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zmiller82
The Last Hurrah #11: Dallas Cowboys v. Detroit Lions 1/6/2002 @ Pontiac Silverdome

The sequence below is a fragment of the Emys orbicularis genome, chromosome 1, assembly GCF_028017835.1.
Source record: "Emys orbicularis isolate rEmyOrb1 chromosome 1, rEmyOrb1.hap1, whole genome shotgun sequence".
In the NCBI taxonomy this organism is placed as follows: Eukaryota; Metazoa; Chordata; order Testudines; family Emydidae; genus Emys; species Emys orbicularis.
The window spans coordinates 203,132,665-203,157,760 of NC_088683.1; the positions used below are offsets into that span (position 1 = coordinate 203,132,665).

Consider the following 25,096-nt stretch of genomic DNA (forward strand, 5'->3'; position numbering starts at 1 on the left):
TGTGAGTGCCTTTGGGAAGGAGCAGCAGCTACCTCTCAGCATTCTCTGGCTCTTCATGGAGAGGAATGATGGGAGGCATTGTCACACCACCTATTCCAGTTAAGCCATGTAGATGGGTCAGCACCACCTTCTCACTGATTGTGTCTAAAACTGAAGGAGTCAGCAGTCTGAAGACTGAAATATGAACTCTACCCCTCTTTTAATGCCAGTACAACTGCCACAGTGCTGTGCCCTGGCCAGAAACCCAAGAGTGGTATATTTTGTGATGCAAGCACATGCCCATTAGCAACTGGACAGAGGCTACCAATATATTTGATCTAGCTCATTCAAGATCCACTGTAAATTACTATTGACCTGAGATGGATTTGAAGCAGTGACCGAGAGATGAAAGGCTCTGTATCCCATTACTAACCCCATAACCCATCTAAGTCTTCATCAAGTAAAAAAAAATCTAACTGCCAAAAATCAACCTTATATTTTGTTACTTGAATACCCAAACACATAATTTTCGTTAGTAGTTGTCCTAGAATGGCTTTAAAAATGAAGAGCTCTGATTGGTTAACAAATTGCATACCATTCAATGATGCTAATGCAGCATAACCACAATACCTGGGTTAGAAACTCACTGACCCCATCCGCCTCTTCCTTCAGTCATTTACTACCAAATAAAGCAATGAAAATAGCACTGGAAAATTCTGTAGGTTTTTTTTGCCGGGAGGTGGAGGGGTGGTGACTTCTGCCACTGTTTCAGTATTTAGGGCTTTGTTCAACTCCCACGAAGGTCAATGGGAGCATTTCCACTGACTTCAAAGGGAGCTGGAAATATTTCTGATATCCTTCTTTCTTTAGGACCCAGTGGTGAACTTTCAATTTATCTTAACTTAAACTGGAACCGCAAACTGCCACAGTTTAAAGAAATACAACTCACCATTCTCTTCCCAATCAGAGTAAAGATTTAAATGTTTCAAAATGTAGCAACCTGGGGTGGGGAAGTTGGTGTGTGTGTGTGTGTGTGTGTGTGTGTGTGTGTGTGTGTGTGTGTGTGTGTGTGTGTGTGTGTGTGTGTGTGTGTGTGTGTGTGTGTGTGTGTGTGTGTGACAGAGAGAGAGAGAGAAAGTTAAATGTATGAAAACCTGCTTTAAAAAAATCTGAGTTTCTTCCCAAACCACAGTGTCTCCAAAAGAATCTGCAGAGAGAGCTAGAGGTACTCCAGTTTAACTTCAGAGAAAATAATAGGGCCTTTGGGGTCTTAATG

By Zane Miller On Sunday, January 6th, 2002, a late touchdown pass and crucial interception helped the Detroit Lions to a 15-10 victory over the Dallas Cowboys in their final contest at the Pontiac Silverdome in Pontiac, Michigan, which had been their home stadium for 26 seasons. On September 19th, 1973, construction went underway for what would initially be named the Pontiac Metropolitan Stadium. The Lions played their final game at their previous home in Tiger Stadium during the 1974 season, before moving to Pontiac for 1975. The Lions took a 7-7 record in their debut season in their new stadium, matching their record from the previous season. The team remained largely middle-of-the-road for the rest of the 1970s, while 1977 saw the stadium be renamed to the Pontiac Silverdome, a title it would keep for the remainder of its tenure as an NFL facility. On November 16th, 1999, construction began on the replacement stadium in Ford Field, which would be built in time to open for the 2002 season. While the Lions would make the playoffs a total of eight times during their stay at the Silverdome, the team would never be able to become a serious championship threat, as they only made one postseason appearance past the first round, coming in 1991. In addition, 16 of the 26 seasons played in Pontiac resulted in losing records, with the 2001 campaign being among the worst of them. Although the team scored a 9-7 record in the 2000, it would not translate at all into 2001. Any thoughts of the Lions having a competitive season would be quickly extinguished, as they were unable to score a win until after the season was three-quarters of the way over. Faced with a 1-14 record and looking to send off the Silverdome with a victory, they would be set to take on their final opponent in the Dallas Cowboys, in a game which was originally scheduled to take place in week two, but was postponed due to the September 11th terrorist attacks. The Cowboys, like the Lions, were also in the midst of a terrible season, although their year was not quite as horrendous. Instead, Dallas would be faced with a 5-10 showing going into the season finale, while also being well outside of playoff contention. The Lions sent out journeyman Ty Detmer at starting quarterback, who was seeking his first win in three years, last winning during the 1998 season as a member of the San Francisco 49ers. Detmer came into the game with an 0-3 record, taking the starting spot for the finale after an injury to regular starter Charlie Batch. For the Cowboys, rookie quarterback Quincy Jones looked to improve on his 3-4 record on the year, as he also took the starting role late in the season following a variety of quarterback changes. With that, the stage was set to get the game underway. Neither team would be able to establish the edge in the first half, as the Cowboys grabbed a slim 7-6 lead thanks to a short touchdown run courtesy of future Hall of Fame running back Emmitt Smith. Smith continued his stellar performance into the third quarter, as a 13-yard run allowed him to set a new league record with 11 straight 1,000-yard rushing seasons. However, the third quarter also saw the Lions claim the lead with a 47-yard field goal from longtime kicker Jason Hanson. It didn’t take long into the fourth quarter before the Cowboys nabbed the lead once again, as Jon Hilbert hit a 33-yarder to make it a 10-9 game, in what would be the final field goal make of his NFL career. After the teams traded punts, the Lions would quickly work their way out of their own territory with back-to-back 20-yard runs from fullback Cory Schlesinger and running back Aveion Cason. After a few short yardage plays put Detroit into the red zone, it didn’t take long to capitalize on the opportunity as Detmer found veteran wide receiver Johnnie Morton for a 16-yard touchdown, appropriately ending as the final scoring drive in the Silverdome. Although the Lions’ two-point conversion attempt failed, the team would get the ball back just a few plays later, courtesy of a critical interception of Quincy Carter by another Carter, as safety Marty Carter claimed his final career pick on what had been a promising Cowboys drive. Though a Lions punt would give Dallas one more chance to retake the lead, the defense held pat as they drove the Cowboys backwards four yards on the drive before eventually forcing a turnover on downs. A first down rush by running back James Stewart sealed the 15-10 victory for the Lions to end their tumultuous final season in Pontiac with a bang. Though both sides would obviously finish with losing records, as the Lions claimed a 2-14 showing with the Cowboys going 5-11, and neither team would improve much in 2002. Dallas again went 5-11 that year to miss the playoffs for the third straight season, with the Lions, despite moving into Ford Field and drafting a new starting quarterback in Joey Harrington with the third overall pick, struggled to a 3-13 finish. The Pontiac Silverdome would temporarily close following the Lions’ departure, before reopening in 2010 with renovation plans in place. However, on January 2nd, 2013, the roof of the stadium collapsed, causing these plans to be scrapped. With that, the Silverdome was demolished in 2018, with an Amazon distribution center opening in its place in 2021. Meanwhile, the Lions have continued to play at Ford Field, though they have been unable to secure a postseason victory since making the move. Link to stats database: https://www.pro-football-reference.com/boxscores/200201060det.htm